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Jatin Goyal (Leukemia Cancer Survivor)

Jatin Goyal (Leukemia Cancer Survivor)


I was diagnosed with blood cancer when I was just four years old. I was hurt one day, and that led to some pain. Due to this, my family admitted me to a hospital nearest to where I was living. Here, I was diagnosed with bone marrow cancer. To be more specific, I had acute leukaemia. Being a kid at that age, I didn't have any knowledge regarding this disease. My family was terrified, and nobody knew what to do in that situation. The entire atmosphere made me feel very awkward.


Initially, I received treatment in the hospital, where I was diagnosed. But I didn't receive the proper treatment over there. The doctors told my parents that my condition was severe and I had to be admitted to another hospital. Later, my family received information about Rajiv Gandhi hospital, and I was instantly accepted. The atmosphere over there was excellent. Two nurses used to stay with me regularly, and the doctors over there used to run routine checkups to make sure I was doing well. I am currently 27 years old and have been cancer-free for around 20 years now. I have started my own business. I run a stationery and gift shop. I'm doing great now, and I'm living my life well. 


In the hospital, other kids were around my age and were undergoing the same treatment for cancer that I had been taking. Just knowing and being reminded every day that at an early age, we were fighting such a significant disease is what made me feel positive, and now I feel very proud to have come out victorious.


I did undergo chemotherapy. I'm not sure how many cycles because it's been a long time, so I don't quite remember. And I hadn't taken up any alternative treatment.


The most valuable lesson I've learned from cancer is that you shouldn't give up, and you should always move forward no matter what happens in life. Cancer didn't snatch my life. Instead, it gave me a new life. For a cancer patient, first is that they should be positive. And the second thing is that they should stay motivated. In my case, my parents used to motivate me.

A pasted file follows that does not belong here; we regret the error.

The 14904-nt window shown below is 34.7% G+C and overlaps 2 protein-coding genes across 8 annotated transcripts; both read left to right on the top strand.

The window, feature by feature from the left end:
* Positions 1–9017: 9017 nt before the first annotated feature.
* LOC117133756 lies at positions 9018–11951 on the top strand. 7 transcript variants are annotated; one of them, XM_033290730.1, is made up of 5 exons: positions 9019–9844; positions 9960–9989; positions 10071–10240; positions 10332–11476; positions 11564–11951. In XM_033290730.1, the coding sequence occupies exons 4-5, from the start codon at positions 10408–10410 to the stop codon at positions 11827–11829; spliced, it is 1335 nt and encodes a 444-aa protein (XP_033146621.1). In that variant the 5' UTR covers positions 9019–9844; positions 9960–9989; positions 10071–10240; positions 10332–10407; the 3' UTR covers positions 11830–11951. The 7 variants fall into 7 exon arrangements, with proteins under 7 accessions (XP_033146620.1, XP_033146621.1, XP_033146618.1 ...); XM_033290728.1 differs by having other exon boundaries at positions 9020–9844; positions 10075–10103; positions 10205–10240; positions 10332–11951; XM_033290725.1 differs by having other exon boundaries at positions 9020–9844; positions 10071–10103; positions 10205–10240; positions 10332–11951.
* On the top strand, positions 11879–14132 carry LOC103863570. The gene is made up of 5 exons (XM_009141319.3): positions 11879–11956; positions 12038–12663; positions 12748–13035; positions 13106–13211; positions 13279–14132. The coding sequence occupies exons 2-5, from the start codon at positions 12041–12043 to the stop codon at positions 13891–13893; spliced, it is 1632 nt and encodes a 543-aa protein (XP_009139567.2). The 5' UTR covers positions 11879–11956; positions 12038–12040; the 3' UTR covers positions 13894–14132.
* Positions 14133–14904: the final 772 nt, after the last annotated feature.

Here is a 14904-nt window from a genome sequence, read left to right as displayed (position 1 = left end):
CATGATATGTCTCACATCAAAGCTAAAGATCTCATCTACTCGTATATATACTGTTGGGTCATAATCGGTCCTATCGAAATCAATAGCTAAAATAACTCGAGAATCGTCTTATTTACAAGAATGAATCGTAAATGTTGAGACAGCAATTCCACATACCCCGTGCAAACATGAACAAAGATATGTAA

My parting message for other cancer survivors is that we usually think that this problem is challenging to face and fall into a dilemma, but we have to cope and fight against it if we want to succeed. 


I'm very grateful to Rajiv Gandhi hospital's doctors, nurses, and staff. The hospital staff, nurses, and doctors cared a lot about me and supported me. This gave me the strength and confidence to survive cancer. I would like to especially thank Dr Gauri, who has helped me a lot with the staff members. Support is one of the most important things that a cancer patient requires, and I am very grateful to my parents for being my support system during the entire time. Cancer has positively changed my life. My life is moving on smoothly, and I can manage my emotional well-being easily because of what I've gone through. 


I have joined a Non-Profit Organisation called the "Cheers to life" foundation. They work to bring about cancer awareness and prevention. The founder of the foundation has gone through breast cancer herself. So, when there are any functions or events held, she tells us about it, which keeps motivating me time and again.

The most considerable stigma around cancer is that it's a hazardous disease and that there's no treatment for it. So, I'd like people to receive as much information as possible about cancer and hope that they receive the help they require.

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